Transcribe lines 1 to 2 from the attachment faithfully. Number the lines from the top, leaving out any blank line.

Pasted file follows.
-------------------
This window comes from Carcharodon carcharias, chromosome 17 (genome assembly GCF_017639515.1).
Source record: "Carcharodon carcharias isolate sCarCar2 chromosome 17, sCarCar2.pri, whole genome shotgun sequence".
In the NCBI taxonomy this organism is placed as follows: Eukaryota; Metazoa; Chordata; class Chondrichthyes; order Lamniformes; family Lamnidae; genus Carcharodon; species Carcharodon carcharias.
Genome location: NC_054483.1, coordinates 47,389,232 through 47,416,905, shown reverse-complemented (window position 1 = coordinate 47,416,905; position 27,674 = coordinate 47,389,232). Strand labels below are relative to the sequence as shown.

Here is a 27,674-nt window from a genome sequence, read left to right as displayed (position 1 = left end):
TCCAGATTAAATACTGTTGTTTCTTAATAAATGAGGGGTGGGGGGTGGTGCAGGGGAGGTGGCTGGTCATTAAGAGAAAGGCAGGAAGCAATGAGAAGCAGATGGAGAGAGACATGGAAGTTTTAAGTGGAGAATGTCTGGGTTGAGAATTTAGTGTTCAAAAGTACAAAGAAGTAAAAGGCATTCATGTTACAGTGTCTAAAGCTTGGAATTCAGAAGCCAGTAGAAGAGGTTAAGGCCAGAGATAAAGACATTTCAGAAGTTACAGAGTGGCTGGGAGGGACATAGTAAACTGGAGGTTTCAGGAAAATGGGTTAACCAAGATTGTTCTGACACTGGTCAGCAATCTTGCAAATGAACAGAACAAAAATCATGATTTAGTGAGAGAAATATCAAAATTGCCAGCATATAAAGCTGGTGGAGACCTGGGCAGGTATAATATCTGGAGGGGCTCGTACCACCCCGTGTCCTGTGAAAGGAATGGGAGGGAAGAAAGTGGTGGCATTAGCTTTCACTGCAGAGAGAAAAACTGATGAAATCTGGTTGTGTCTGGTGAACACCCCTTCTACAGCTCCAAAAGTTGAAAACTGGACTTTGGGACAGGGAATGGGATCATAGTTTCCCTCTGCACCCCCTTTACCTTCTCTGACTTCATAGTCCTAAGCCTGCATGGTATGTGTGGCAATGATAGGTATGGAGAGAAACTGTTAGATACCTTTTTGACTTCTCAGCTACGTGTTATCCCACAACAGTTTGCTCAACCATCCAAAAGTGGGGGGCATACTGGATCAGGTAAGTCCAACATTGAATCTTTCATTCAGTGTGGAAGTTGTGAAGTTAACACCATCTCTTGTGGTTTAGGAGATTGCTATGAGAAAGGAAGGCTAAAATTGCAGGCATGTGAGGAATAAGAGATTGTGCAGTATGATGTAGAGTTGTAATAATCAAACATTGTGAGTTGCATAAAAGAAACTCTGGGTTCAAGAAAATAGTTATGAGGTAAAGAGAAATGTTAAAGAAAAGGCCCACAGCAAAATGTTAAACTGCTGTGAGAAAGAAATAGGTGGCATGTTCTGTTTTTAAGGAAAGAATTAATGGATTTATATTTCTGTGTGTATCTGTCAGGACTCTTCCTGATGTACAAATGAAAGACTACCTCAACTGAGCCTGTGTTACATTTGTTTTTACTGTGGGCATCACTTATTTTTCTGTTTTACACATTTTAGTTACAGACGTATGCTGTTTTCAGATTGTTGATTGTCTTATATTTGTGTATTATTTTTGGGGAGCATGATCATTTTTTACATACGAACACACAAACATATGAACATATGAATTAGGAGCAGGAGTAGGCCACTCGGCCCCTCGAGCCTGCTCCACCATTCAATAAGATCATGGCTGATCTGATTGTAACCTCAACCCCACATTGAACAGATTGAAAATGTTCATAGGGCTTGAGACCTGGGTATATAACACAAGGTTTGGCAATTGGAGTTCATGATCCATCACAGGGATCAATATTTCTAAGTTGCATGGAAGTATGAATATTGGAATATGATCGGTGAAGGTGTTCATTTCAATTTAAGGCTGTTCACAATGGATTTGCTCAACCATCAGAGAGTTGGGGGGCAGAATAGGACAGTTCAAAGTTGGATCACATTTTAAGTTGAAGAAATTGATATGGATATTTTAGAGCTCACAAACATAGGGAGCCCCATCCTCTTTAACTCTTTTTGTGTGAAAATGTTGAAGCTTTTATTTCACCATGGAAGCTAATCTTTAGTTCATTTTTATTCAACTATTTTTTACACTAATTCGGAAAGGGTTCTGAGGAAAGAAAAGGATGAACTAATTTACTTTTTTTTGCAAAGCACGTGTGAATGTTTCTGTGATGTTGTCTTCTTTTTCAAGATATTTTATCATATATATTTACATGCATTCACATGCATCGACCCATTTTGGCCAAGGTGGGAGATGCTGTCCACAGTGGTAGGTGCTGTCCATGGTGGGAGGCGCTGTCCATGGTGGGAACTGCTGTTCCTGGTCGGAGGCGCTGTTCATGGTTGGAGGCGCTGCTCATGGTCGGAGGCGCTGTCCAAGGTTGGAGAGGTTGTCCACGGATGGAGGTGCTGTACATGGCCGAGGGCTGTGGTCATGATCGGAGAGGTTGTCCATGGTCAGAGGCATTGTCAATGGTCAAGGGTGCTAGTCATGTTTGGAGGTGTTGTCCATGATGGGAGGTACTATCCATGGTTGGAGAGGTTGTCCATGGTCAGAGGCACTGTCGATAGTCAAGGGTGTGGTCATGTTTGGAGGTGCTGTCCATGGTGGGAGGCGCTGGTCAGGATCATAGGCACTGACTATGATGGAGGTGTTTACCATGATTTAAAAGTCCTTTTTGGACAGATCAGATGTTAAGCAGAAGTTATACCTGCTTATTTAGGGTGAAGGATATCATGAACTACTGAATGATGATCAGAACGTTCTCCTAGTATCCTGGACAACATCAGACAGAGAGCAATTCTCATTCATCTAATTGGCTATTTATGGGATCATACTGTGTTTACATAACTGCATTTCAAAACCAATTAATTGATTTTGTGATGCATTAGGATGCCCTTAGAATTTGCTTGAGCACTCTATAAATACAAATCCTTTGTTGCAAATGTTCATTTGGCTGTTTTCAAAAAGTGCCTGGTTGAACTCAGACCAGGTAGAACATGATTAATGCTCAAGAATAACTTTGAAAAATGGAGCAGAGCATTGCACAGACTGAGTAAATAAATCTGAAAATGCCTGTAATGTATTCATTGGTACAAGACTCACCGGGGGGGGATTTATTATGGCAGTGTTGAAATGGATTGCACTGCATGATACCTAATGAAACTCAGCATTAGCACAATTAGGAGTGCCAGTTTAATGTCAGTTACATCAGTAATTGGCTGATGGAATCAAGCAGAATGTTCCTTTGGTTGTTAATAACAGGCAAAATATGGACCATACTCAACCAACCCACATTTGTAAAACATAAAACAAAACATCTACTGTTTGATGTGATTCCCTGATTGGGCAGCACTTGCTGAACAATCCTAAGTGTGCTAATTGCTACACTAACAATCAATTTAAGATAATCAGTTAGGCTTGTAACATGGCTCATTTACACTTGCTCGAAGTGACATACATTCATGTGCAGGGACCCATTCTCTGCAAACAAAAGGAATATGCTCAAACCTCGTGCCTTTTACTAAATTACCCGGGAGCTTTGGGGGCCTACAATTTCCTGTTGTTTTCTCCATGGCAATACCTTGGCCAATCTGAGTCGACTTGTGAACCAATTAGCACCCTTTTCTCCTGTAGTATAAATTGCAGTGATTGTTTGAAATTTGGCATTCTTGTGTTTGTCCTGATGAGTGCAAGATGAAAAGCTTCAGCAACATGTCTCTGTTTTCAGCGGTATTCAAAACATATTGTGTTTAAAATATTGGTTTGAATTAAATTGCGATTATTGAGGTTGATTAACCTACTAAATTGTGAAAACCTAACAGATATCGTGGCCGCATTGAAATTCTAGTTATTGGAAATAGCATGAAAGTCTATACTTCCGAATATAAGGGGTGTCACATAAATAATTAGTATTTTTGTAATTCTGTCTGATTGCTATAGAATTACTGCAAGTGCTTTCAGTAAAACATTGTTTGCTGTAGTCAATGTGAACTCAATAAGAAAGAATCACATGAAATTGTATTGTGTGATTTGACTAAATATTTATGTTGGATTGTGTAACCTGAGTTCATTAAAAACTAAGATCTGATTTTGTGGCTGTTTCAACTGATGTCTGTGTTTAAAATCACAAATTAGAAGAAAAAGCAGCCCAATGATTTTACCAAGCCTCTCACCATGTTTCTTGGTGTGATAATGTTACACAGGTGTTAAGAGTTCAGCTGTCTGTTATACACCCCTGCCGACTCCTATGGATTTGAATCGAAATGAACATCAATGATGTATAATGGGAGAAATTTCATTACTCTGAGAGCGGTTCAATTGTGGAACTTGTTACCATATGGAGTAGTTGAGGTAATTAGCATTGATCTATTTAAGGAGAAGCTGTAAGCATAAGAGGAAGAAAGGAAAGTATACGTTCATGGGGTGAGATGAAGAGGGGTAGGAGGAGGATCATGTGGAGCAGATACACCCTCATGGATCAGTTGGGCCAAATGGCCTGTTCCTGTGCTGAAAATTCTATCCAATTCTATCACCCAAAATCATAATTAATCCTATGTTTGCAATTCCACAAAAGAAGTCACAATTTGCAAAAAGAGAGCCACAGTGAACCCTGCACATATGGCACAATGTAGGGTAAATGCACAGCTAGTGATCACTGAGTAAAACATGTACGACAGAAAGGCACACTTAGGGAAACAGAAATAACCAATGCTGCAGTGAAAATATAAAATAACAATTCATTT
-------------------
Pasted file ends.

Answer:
This window comes from Carcharodon carcharias, chromosome 17 (genome assembly GCF_017639515.1).
Source record: "Carcharodon carcharias isolate sCarCar2 chromosome 17, sCarCar2.pri, whole genome shotgun sequence".